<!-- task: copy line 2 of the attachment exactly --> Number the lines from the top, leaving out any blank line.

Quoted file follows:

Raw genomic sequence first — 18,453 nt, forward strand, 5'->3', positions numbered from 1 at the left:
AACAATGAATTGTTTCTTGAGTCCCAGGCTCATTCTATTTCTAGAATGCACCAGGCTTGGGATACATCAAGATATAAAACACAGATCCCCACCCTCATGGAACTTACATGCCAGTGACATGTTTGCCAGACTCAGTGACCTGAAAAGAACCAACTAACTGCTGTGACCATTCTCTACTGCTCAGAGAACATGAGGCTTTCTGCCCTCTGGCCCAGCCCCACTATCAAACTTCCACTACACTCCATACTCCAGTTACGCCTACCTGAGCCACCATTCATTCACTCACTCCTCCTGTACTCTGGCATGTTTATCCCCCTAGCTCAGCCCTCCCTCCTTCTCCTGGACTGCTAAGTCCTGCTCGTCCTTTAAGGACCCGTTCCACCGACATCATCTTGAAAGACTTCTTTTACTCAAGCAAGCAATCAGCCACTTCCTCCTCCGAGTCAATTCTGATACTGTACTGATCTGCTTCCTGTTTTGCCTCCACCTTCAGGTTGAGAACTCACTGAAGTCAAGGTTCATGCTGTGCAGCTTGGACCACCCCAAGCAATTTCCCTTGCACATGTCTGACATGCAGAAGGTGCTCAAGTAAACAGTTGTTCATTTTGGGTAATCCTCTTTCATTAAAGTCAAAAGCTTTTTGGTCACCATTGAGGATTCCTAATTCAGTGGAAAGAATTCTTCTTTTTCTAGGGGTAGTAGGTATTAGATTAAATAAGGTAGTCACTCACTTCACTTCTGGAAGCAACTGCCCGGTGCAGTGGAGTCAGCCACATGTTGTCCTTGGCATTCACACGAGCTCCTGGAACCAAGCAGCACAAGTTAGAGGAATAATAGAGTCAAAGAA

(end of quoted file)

AACAATGAATTGTTTCTTGAGTCCCAGGCTCATTCTATTTCTAGAATGCACCAGGCTTGGGATACATCAAGATATAAAACACAGATCCCCACCCTCATGGAACTTACATGCCAGTGACATGTTTGCCAGACTCAGTGACCTGAAAAGAACCAACTAACTGCTGTGACCATTCTCTACTGCTCAGAGAACATGAGGCTTTCTGCCCTCTGGCCCAGCCCCACTATCAAACTTCCACTACACTCCATACTCCAGTTACGCCTACCTGAGCCACCATTCATTCACTCACTCCTCCTGTACTCTGGCATGTTTATCCCCCTAGCTCAGCCCTCCCTCCTTCTCCTGGACTGCTAAGTCCTGCTCGTCCTTTAAGGACCCGTTCCACCGACATCATCTTGAAAGACTTCTTTTACTCAAGCAAGCAATCAGCCACTTCCTCCTCCGAGTCAATTCTGATACTGTACTGATCTGCTTCCTGTTTTGCCTCCACCTTCAGGTTGAGAACTCACTGAAGTCAAGGTTCATGCTGTGCAGCTTGGACCACCCCAAGCAATTTCCCTTGCACATGTCTGACATGCAGAAGGTGCTCAAGTAAACAGTTGTTCATTTTGGGTAATCCTCTTTCATTAAAGTCAAAAGCTTTTTGGTCACCATTGAGGATTCCTAATTCAGTGGAAAGAATTCTTCTTTTTCTAGGGGTAGTAGGTATTAGATTAAATAAGGTAGTCACTCACTTCACTTCTGGAAGCAACTGCCCGGTGCAGTGGAGTCAGCCACATGTTGTCCTTGGCATTCACACGAGCTCCTGGAACCAAGCAGCACAAGTTAGAGGAATAATAGAGTCAAAGAA